Melitzer, Sam : Jews In Sports @ Virtual Museum

Melitzer, Sam

Samuel Melitzer

Melitzer played at Columbia University in the first decade of the twentieth century, and was the first Jewish basketball player to receive collegiate sectional recognition. Melitzer recalled he encountered anti-Semitism on the court, and said: "Especially during the Christmas holiday week when we went South to play...Occasionally someone would shout, 'Get the Jew,' but I never let it bother me." After his playing career, he coached at NYU for one season and then became a mining engineer. After travelling throughout the world, Melitzer settled in New York City in 1930 where he became a physical education and math teacher in the public school system.

In 1909, Melitzer was picked for the All-East team by his coach, Hall-of-Famer Harry Fisher, who said: " unanimous choice of every critic for the position of right forward. No man ever stepped on a court that possessed so many excellent qualities that tend to make a star basketball a floor player he had no equal; no guard was capable of stopping his speedy dribbling and dodging which so often electrifed the audience and carried the opposing team off their feet...his defense was excellent and few men during the past season can lay claim to having scored against him...he was a good scorer and an especially dangerous man within a radius of 15 feet of the basket. Besides being a master of all the finer points of the game, he possessed a cool head and was a general in time of emergency."

Birth and Death Dates:
b. Nov. 19, 1888 - d. Sept. 1970

Career Highlights:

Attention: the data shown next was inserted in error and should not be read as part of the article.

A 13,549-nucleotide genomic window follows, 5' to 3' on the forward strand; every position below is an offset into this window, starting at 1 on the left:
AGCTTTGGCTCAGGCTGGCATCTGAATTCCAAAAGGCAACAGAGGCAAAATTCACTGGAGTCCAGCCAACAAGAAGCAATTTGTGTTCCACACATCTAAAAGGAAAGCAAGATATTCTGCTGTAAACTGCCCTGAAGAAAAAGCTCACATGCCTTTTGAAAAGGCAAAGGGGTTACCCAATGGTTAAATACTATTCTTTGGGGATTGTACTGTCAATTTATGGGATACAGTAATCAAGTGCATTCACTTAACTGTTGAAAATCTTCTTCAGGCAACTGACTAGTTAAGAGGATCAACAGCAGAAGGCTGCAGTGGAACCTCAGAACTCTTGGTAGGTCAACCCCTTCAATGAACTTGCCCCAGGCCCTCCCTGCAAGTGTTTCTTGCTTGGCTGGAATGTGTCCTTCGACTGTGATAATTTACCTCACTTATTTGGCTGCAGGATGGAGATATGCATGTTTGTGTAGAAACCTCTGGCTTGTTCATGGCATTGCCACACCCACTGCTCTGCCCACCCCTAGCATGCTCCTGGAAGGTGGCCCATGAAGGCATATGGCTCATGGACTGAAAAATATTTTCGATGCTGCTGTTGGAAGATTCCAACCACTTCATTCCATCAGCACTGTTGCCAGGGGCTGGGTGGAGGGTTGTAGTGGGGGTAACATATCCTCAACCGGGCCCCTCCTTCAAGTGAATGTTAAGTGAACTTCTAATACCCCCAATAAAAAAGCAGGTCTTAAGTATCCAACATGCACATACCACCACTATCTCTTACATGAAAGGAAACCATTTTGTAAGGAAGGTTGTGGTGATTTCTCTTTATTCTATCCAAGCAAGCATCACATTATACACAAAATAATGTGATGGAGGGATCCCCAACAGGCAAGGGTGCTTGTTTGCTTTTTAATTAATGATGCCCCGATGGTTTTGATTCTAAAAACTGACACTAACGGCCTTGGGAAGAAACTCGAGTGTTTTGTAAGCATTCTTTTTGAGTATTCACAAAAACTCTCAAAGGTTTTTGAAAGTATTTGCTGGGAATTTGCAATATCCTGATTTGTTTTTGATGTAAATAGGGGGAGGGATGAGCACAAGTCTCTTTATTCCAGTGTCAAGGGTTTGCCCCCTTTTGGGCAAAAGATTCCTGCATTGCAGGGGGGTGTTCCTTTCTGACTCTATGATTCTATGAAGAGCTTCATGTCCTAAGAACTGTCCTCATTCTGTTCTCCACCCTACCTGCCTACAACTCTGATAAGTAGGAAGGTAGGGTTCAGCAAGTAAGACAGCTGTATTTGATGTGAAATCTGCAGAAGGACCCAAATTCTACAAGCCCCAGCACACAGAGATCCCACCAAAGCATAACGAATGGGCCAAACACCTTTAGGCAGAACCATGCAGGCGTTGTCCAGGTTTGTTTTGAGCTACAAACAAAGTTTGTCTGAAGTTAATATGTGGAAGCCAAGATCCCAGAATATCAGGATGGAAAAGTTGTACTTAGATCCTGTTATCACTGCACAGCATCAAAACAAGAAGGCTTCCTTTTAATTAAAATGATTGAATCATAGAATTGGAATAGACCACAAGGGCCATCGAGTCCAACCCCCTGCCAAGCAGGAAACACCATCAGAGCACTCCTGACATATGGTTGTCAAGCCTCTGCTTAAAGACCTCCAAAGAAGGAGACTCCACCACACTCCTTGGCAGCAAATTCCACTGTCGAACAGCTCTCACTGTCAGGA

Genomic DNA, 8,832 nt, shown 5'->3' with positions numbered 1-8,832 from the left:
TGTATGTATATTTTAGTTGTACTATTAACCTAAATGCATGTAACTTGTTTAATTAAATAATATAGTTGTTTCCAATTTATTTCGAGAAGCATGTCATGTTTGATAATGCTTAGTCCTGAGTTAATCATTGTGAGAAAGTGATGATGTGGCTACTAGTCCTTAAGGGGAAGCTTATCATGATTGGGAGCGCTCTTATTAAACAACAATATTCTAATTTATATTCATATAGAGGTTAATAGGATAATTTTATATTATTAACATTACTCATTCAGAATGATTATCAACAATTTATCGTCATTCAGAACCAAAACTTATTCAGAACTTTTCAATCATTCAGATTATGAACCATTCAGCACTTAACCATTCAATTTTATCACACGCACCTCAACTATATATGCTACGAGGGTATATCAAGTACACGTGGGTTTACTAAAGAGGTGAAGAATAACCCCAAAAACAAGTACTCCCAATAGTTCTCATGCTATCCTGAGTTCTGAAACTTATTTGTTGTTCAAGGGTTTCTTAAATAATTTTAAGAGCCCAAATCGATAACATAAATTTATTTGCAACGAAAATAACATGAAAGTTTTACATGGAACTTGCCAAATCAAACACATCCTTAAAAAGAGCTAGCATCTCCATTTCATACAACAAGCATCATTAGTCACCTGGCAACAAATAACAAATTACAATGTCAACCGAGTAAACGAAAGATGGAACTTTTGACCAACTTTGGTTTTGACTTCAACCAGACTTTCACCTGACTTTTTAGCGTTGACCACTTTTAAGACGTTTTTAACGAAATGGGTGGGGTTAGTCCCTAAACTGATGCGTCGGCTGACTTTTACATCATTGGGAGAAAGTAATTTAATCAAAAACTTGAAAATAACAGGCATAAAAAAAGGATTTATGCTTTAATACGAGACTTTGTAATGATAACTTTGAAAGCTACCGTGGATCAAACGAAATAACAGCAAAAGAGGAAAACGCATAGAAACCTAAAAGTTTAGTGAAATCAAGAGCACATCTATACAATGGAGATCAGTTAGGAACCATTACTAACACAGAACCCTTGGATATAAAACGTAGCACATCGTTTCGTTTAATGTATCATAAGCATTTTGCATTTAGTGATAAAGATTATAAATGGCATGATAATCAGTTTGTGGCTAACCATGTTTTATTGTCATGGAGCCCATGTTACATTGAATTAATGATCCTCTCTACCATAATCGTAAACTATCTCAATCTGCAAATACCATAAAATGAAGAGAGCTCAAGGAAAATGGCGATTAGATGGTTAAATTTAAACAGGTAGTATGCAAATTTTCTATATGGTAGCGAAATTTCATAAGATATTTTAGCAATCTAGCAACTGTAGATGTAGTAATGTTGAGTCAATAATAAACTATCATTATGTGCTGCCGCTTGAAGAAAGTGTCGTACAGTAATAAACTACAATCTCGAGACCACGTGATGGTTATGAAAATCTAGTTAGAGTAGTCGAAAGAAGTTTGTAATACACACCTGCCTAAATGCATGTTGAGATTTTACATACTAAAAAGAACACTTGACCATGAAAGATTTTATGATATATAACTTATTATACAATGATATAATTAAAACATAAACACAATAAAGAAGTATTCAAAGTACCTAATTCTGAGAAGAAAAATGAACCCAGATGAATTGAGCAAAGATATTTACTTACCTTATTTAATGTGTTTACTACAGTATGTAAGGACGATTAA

Born on the Lower East Side to Austrian immigrants, Melitzer began playing basketball as a youngster at the Clark Settlement House. He told the encyclopedia of JEWS in sports, "...gymnastics was really my first love, but the sport was not strenuous enough for me to work up a good sweat. So, I played basketball for a few minutes before I took my shower." Melitzer played only one season of high school basketball, but had enough talent to play in college. As a freshman at Columbia, he suited up for the varsity after someone familiar with his ability pointed him out to Columbia coach, Harry Fisher.

Melitzer, who was an excellent dribbler and quick point guard, played sparingly as a freshman in 1906. Midway through the 1907 season, he became a regular and started every game for Columbia for the rest of his career. In 1907, Melitzer was named first team All-Ivy League, All-East, and to the All-America team (composed solely of Ivy League players). That year, he led the Lions to a 14-4 record (8-2 in conference) and they were rated as one of the top ten teams in the country (there were no official polls until the late 1940s).

The following season, Melitzer was again spectacular for Columbia as he was named All-East and second team All-Ivy League, finishing tenth in the conference in scoring with 4.3 points per game. The Lions had another very good season, finishing 13-3 (5-3 in conference). In 1909, Sam had his best season as he scored 7.0 points per game (fourth in the conference) and was named All-East, All-America, and first team All-Ivy League. He led the Lions to the Ivy League title with a 7-1 conference record! Columbia finished the season rated among the best teams in the country with an overall record of 16-1.

An excellent all-around athlete, Melitzer also participated in gymnastics at Columbia, taking third in the all-around competition of the All-Eastern Intercollegiate Championships in 1909. After graduating from Columbia, Sam played as a professional in a few games before coaching NYU in 1911 to a 8-5 record.

New York City

Career Dates:
Melitzer played at Columbia University, 1906-1909.

Physical description:
5'5 1/2", 120 pounds

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encyclopedia of JEWS in sports, by Bernard Postal, Jesse Silver, and Roy Silver (New York: Bloch Publishing Co., 1965)
Inside Sports Magazine: College Basketball, by Mike Douchant with Jim Nantz (Detroit: Visible Ink Press, 1997)
Ronald Encyclopedia of Basketball, edited by William G. Mokray (Ronald Press: 1962)